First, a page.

Wu Tsai Human Performance Alliance at Oregon researchers are connecting and collaborating with scientists and trainees around the world
The Wu Tsai Human Performance Alliance at Oregon funds research projects across the University of Oregon campus and collaborations extend to five partner institutions across the country, but the alliance’s influence goes even further. Increasingly, Oregon researchers are connecting and collaborating with scientists and trainees from other countries to apply the fundamentals of peak performance to human health and well-being around the world. Here are a few of the ways Alliance at Oregon members are expanding the alliance into a true global effort.
The Tunisia Connection
The Alliance at Oregon is developing strong ties to Tunisia, including hiring staff and student trainees from the North African country. In 2021, human physiology professor Mike Hahn, director of the Bowerman Sports Science Center and associate director of the Alliance at Oregon, tapped Aida Chebbi to serve as a research engineer at the Center. A native of Tunisia, Chebbi is focused on sports injury prevention and sports performance and brings more than 10 years of experience in the biomechanical research field to the UO.
In October 2022, Hahn and Chebbi attended the annual French Society of Biomechanics conference in Tunisia, where they presented Wu Tsai Human Performance Alliance-funded research and spent a week connecting with faculty from various Tunisian engineering programs. The relationships evolved into twice monthly Zoom meetings and led to the hiring of six student trainees working in Alliance at Oregon-affiliated labs. Two students worked remotely from Tunisia and four traveled to Oregon for two-month in-person appointments and even presented their research in a Wu Tsai Human Performance Alliance-wide seminar. In addition to being a cultural exchange opportunity, the appointments have served to bring new research techniques to the Alliance at Oregon, such as finite element modeling which enables the creation of material models that can aid in musculoskeletal research.
“The long-term legacy will be that these students take home principles they are learning, in terms of how to be effective interdisciplinary collaborators. I think the experience will serve them very well in their careers,” Hahn said.
Biomechanics Conferences in Japan
In late July/early August, an Alliance at Oregon-affiliated team traveled to a joint meeting of the International Society of Biomechanics (ISB) and the Japanese Society of Biomechanics (JSB) in Fukuoka, Japan. Along with Hahn and Chebbi, who presented her research, the team included Ph.D. students Jarod Forer, Hide Hayashi, Emily Karolidis, Rachel Robinson and visiting scholar Masataka Yamamoto. Karolidis also presented her research examining how soccer cleat stud shape could potentially moderate the risk of torsional injury in female athletes at the Footwear Biomechanics Symposium in Osaka, Japan, where she was named a finalist for the biannual Nike Footwear Research Award.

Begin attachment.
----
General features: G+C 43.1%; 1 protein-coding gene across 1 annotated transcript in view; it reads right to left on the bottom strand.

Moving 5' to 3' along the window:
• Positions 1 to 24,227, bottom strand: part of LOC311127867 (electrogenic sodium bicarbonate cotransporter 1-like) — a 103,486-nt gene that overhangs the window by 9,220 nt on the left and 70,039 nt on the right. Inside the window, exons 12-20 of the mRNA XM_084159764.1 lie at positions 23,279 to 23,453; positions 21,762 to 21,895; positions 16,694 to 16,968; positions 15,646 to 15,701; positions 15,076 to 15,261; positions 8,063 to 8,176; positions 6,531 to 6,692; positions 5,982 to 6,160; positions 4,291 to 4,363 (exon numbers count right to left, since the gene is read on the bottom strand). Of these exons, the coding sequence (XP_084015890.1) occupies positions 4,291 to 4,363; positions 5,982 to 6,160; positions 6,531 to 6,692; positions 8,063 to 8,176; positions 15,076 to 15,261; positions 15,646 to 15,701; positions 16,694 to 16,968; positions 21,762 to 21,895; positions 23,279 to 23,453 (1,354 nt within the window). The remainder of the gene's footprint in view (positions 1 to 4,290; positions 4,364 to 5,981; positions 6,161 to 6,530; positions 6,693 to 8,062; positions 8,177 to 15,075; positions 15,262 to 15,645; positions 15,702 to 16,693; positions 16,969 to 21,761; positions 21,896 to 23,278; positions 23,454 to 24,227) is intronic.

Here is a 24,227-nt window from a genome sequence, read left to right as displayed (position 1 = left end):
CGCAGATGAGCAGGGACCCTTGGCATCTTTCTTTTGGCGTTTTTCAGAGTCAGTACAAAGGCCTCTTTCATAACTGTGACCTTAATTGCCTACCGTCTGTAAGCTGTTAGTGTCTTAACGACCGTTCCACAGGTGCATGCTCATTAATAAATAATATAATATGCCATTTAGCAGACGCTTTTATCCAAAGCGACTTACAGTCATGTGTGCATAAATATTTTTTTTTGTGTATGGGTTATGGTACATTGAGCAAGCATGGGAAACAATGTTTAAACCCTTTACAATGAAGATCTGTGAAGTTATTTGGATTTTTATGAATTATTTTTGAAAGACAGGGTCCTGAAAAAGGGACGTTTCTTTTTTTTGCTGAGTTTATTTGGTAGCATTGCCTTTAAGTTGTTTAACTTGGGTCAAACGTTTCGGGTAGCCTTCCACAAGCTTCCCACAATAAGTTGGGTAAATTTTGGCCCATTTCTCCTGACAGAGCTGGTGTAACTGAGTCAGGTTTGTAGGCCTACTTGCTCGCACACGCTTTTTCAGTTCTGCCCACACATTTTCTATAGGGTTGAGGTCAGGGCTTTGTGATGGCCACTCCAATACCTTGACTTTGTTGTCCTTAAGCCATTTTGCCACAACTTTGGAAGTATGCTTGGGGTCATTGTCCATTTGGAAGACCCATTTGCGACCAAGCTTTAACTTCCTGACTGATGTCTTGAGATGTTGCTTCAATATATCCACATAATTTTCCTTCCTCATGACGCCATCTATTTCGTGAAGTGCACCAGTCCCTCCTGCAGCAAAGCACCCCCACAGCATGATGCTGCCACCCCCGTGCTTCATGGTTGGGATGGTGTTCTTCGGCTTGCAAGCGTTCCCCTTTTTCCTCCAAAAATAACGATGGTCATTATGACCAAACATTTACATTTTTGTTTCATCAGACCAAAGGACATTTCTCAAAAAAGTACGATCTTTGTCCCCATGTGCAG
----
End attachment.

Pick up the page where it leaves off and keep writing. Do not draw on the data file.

In October, Bob Guldberg, vice president and the Robert and Leona DeArmond Executive Director of the Knight Campus and director of the Wu Tsai Human Performance Alliance at Oregon, presented a plenary lecture at the Termis-AP Conference in Hong Kong. In his talk, "Leveraging Immune Biology and Mechanobiology for Musculoskeletal Regenerative Rehabilitation,” he discussed recent work at the intersection of immunology, mechanobiology, and regenerative medicine and introduced attendees to the Wu Tsai Human Performance Alliance and the regenerative rehabilitation research it is supporting.
Loughborough University Partnership
In September, Guldberg and Hahn traveled to Loughborough University, an internationally recognized hub of sports-related academia in central England, for a kickoff meeting of the Global Sports University Network.
The gathering, which drew attendees from every continent except Antarctica, was an opportunity to discuss the mission and vision of the network and determine the scope and scale of the work moving forward. The UO and Loughborough are the founding members of the network, which includes seven other universities around the world and aims to become a trusted and respected source of higher-education knowledge, research and policy advice in the world of sport. The network will host its first international summit at the UO in September 2024.
In addition to being founding members of the Global Sports University Network, the UO and Loughborough University are aligned through the Wu Tsai Alliance. Loughborough is an official affiliate of the Alliance at Oregon, and the universities are committed to training students through research exchanges and expanding their global reach by attracting additional partner institutions.
Future Global Directions
In January 2024, Hahn plans to host research intern Kai Wang, a master’s student originally from China now attending an international program at the University of Tsukuba in Japan.
In late February / early March, Karolidis will be presenting her research at the 7th IOC World Conference on Prevention of Injury and Illness in Sport in Monaco, ahead of the Olympic Games Paris 2024.
Guldberg and Mark Lewis, a professor of musculoskeletal biology at Loughborough University, are pooling resources to facilitate multiple international exchange trips for student trainees in 2024.